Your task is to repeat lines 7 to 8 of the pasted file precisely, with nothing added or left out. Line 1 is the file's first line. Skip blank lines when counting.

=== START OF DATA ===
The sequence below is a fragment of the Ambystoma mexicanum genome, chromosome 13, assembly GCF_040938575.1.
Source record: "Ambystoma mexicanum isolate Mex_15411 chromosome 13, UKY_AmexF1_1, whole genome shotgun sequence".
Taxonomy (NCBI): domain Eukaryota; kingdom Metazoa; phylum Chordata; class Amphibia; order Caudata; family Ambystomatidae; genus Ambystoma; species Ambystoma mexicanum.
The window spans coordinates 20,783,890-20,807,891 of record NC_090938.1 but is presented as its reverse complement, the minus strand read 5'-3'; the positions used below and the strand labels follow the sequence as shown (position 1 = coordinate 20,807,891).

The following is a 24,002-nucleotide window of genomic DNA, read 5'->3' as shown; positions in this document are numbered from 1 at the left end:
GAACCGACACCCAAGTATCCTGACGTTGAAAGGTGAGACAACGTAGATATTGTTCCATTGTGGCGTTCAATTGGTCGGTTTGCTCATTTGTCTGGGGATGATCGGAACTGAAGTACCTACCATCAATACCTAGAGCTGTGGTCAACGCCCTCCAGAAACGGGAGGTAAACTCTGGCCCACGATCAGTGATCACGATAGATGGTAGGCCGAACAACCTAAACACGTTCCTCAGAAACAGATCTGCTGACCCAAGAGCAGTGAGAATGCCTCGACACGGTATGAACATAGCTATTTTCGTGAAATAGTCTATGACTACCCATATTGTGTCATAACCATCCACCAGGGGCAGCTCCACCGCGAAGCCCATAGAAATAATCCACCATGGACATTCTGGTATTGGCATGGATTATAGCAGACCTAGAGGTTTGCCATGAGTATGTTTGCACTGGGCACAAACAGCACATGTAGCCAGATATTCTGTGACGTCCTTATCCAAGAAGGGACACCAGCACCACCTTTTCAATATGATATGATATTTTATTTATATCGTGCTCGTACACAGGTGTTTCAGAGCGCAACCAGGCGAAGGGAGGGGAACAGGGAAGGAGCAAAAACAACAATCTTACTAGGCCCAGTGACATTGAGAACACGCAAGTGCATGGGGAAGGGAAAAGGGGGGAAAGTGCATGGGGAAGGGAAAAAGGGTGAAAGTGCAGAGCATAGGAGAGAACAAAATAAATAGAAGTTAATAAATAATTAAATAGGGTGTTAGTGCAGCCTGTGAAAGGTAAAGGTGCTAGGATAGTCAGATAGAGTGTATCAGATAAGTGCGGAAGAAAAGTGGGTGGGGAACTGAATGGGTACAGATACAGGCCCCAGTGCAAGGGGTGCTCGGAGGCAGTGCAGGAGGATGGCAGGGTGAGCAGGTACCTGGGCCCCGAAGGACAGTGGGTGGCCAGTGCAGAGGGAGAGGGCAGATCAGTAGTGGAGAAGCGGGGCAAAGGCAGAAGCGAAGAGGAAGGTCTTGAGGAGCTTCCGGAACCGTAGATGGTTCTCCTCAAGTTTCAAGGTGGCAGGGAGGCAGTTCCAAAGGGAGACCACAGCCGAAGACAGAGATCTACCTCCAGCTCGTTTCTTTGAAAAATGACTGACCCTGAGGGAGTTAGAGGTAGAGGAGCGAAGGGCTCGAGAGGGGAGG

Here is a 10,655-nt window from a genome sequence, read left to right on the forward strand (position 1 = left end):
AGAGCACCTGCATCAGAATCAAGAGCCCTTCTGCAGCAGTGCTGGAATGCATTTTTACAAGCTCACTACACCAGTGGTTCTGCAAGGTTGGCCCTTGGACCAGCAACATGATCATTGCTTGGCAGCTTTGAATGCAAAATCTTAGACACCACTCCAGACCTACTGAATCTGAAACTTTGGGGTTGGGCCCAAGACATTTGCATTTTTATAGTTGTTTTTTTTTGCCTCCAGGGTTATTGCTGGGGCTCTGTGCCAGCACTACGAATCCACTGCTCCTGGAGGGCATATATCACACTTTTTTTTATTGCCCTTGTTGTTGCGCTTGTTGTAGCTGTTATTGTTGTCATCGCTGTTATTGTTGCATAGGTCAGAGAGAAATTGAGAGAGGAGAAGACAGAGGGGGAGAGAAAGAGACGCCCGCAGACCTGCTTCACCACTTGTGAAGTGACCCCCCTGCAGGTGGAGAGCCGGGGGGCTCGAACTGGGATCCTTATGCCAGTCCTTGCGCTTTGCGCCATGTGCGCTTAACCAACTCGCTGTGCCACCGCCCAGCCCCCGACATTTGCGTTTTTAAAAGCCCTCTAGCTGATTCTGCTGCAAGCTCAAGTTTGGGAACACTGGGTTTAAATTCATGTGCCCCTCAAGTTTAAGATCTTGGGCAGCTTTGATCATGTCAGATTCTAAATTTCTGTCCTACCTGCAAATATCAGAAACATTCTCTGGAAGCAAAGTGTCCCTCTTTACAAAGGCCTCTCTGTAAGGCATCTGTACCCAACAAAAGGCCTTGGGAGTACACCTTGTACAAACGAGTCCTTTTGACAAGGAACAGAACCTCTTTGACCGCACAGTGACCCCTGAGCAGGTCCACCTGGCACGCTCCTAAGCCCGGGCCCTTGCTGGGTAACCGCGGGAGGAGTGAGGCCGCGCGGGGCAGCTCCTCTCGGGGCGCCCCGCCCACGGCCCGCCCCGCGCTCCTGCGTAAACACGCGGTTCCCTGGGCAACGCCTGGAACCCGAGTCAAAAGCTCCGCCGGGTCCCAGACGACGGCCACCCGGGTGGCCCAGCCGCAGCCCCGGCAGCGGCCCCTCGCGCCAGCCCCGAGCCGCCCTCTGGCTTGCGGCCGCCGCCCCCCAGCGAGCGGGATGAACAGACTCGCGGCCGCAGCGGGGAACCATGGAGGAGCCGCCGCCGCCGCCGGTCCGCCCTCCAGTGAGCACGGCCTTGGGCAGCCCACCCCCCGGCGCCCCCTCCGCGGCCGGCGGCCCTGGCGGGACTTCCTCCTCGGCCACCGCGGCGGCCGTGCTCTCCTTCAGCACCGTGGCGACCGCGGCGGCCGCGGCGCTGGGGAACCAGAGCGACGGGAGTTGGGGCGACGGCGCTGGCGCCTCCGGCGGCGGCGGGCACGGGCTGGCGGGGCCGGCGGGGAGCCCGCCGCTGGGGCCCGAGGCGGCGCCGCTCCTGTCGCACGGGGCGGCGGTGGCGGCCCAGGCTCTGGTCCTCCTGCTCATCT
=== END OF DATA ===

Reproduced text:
Here is a 10,655-nt window from a genome sequence, read left to right on the forward strand (position 1 = left end):
AGAGCACCTGCATCAGAATCAAGAGCCCTTCTGCAGCAGTGCTGGAATGCATTTTTACAAGCTCACTACACCAGTGGTTCTGCAAGGTTGGCCCTTGGACCAGCAACATGATCATTGCTTGGCAGCTTTGAATGCAAAATCTTAGACACCACTCCAGACCTACTGAATCTGAAACTTTGGGGTTGGGCCCAAGACATTTGCATTTTTATAGTTGTTTTTTTTTGCCTCCAGGGTTATTGCTGGGGCTCTGTGCCAGCACTACGAATCCACTGCTCCTGGAGGGCATATATCACACTTTTTTTTATTGCCCTTGTTGTTGCGCTTGTTGTAGCTGTTATTGTTGTCATCGCTGTTATTGTTGCATAGGTCAGAGAGAAATTGAGAGAGGAGAAGACAGAGGGGGAGAGAAAGAGACGCCCGCAGACCTGCTTCACCACTTGTGAAGTGACCCCCCTGCAGGTGGAGAGCCGGGGGGCTCGAACTGGGATCCTTATGCCAGTCCTTGCGCTTTGCGCCATGTGCGCTTAACCAACTCGCTGTGCCACCGCCCAGCCCCCGACATTTGCGTTTTTAAAAGCCCTCTAGCTGATTCTGCTGCAAGCTCAAGTTTGGGAACACTGGGTTTAAATTCATGTGCCCCTCAAGTTTAAGATCTTGGGCAGCTTTGATCATGTCAGATTCTAAATTTCTGTCCTACCTGCAAATATCAGAAACATTCTCTGGAAGCAAAGTGTCCCTCTTTACAAAGGCCTCTCTGTAAGGCATCTGTACCCAACAAAAGGCCTTGGGAGTACACCTTGTACAAACGAGTCCTTTTGACAAGGAACAGAACCTCTTTGACCGCACAGTGACCCCTGAGCAGGTCCACCTGGCACGCTCCTAAGCCCGGGCCCTTGCTGGGTAACCGCGGGAGGAGTGAGGCCGCGCGGGGCAGCTCCTCTCGGGGCGCCCCGCCCACGGCCCGCCCCGCGCTCCTGCGTAAACACGCGGTTCCCTGGGCAACGCCTGGAACCCGAGTCAAAAGCTCCGCCGGGTCCCAGACGACGGCCACCCGGGTGGCCCAGCCGCAGCCCCGGCAGCGGCCCCTCGCGCCAGCCCCGAGCCGCCCTCTGGCTTGCGGCCGCCGCCCCCCAGCGAGCGGGATGAACAGACTCGCGGCCGCAGCGGGGAACCATGGAGGAGCCGCCGCCGCCGCCGGTCCGCCCTCCAGTGAGCACGGCCTTGGGCAGCCCACCCCCCGGCGCCCCCTCCGCGGCCGGCGGCCCTGGCGGGACTTCCTCCTCGGCCACCGCGGCGGCCGTGCTCTCCTTCAGCACCGTGGCGACCGCGGCGGCCGCGGCGCTGGGGAACCAGAGCGACGGGAGTTGGGGCGACGGCGCTGGCGCCTCCGGCGGCGGCGGGCACGGGCTGGCGGGGCCGGCGGGGAGCCCGCCGCTGGGGCCCGAGGCGGCGCCGCTCCTGTCGCACGGGGCGGCGGTGGCGGCCCAGGCTCTGGTCCTCCTGCTCATCT